Banks remain optimistic concerning growth
June 11, 2014, 12:01 am TWN
TAIPEI--Taiwan's economic outlook remained positive despite lower-than-expected export growth in May, both Australia and New Zealand Banking Group Ltd. (ANZ) and Standard Chartered Bank said Tuesday.
"Taiwan's May trade data may have suffered from the distortions caused by fewer working days due to the different timing of holidays," ANZ said in a statement.
"We remain positive on the external outlook facing Taiwanese manufacturers," it said.
Taiwan's exports in May grew 1.4 percent year-on-year, below market expectations of 4.5 percent and lower than the 6.2-percent export growth posted in April.
Imports contracted by 2.3 percent year-on-year in May, much weaker than market expectations of 10.2 percent growth.
ANZ said the decline may have reflected weakening investment sentiment among Taiwanese manufacturers as the uncertainty caused by opposition to trade pacts with China starts to bite.
Standard Chartered agreed, expressing optimism over Taiwan's gross domestic product growth in the second quarter.
Taiwan's exports to major overseas markets posted year-on-year gains in May, with exports to China and Hong Kong, Europe and the United States rising 6.4 percent, 5.8 percent and 1 percent, respectively.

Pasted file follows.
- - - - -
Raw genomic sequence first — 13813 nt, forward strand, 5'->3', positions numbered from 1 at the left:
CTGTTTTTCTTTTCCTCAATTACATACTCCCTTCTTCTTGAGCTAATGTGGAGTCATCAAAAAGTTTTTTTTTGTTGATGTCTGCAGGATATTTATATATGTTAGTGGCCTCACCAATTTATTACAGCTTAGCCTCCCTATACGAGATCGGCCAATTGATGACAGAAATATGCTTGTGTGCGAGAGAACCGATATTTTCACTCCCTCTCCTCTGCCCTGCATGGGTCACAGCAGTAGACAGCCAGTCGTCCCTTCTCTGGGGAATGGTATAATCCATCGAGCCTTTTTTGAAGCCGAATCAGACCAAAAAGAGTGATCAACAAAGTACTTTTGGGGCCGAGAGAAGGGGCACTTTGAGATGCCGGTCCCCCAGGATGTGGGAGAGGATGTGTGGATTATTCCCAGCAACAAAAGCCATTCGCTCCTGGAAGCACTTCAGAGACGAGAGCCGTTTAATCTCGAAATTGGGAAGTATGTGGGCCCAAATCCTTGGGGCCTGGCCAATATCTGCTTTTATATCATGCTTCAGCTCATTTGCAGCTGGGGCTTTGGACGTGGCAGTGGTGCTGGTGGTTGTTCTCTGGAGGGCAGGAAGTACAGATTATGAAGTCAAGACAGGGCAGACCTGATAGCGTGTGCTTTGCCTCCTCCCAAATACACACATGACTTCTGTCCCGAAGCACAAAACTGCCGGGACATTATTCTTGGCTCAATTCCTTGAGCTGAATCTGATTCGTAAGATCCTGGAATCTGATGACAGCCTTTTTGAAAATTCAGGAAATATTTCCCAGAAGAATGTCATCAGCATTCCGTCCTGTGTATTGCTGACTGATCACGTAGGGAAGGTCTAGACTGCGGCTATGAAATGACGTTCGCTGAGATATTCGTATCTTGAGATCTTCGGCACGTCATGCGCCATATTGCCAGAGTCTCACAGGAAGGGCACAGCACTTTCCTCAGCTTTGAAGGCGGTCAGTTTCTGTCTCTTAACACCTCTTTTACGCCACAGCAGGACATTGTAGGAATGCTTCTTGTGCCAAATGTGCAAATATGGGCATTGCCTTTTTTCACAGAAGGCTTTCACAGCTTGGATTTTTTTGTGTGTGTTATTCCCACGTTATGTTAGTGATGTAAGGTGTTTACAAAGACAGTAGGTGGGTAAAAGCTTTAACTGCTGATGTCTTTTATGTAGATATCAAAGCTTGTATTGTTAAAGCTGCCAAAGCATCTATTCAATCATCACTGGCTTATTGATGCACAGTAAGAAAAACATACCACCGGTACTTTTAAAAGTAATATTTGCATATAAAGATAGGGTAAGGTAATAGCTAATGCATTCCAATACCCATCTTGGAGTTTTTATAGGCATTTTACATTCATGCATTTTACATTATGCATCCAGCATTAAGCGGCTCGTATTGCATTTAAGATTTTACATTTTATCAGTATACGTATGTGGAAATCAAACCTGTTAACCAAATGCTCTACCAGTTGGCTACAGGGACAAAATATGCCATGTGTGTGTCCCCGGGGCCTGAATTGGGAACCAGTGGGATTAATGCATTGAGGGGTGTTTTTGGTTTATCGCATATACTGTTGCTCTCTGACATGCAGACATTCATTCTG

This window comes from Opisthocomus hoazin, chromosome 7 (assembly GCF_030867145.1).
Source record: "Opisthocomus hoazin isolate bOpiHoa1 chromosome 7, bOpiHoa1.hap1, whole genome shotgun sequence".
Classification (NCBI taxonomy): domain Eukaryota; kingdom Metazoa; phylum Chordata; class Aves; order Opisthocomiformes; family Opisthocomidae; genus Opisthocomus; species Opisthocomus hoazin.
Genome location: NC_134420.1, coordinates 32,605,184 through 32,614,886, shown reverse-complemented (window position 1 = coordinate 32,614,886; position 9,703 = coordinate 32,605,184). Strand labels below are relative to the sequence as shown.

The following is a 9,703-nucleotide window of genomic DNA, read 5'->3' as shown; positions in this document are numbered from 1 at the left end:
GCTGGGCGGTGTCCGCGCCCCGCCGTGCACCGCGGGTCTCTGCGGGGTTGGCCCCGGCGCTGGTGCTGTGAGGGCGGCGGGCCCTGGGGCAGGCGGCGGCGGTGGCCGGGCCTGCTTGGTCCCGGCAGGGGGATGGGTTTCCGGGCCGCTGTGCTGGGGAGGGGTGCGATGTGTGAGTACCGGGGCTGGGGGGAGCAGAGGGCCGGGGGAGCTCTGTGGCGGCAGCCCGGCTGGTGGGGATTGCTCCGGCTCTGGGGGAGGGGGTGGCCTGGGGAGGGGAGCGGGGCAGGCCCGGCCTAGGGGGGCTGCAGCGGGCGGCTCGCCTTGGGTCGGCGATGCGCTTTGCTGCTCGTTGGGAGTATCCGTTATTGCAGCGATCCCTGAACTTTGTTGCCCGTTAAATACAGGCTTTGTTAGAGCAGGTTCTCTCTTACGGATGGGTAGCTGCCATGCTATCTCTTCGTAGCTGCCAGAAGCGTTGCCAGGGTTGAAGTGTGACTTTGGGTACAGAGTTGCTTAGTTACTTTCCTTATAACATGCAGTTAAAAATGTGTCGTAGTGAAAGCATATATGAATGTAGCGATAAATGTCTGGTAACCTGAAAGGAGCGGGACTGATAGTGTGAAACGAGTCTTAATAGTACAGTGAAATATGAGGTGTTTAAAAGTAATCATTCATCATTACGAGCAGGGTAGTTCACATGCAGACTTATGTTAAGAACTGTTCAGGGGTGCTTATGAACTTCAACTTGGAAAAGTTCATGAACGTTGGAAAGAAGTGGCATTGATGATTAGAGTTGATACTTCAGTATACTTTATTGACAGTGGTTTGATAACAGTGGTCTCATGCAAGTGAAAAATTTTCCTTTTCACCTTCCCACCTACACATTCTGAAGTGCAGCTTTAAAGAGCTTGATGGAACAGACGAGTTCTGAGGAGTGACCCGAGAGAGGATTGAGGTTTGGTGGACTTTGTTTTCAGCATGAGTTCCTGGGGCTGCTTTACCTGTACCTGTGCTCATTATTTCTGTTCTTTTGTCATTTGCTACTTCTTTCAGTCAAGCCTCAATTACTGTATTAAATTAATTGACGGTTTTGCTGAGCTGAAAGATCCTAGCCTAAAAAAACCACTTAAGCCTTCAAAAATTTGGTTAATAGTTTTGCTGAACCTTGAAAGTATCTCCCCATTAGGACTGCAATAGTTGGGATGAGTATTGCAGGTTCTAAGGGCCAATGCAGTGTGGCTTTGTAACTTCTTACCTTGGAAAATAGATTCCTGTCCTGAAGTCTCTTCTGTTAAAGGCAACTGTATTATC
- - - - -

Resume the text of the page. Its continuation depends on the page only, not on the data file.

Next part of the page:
Exports to both the U.S. and Europe have registered growth for five consecutive months, suggesting that Taiwanese producers are benefiting from demand recovery in key western markets, said Tony Phoo, an economist with Standard Chartered Bank in Taiwan.
Despite May being a traditionally slow season for high-tech sales, exports of technology goods, such as electronic components and information and communications and opto-electronic products, rose 4.6 percent in May from a year earlier, the category's fourth consecutive month of growth.
The upward trend indicated that Taiwan's high-tech producers are seeing stronger revenue amid the global launch of new tech gadgets, such as wearable technology, phablets and other smart mobile devices, Phoo said.
The economist cautioned, however, that imports declined 2.3 percent year-on year in May, the first drop over the past four months. "It could pose some concern if the downward trend continues," he said.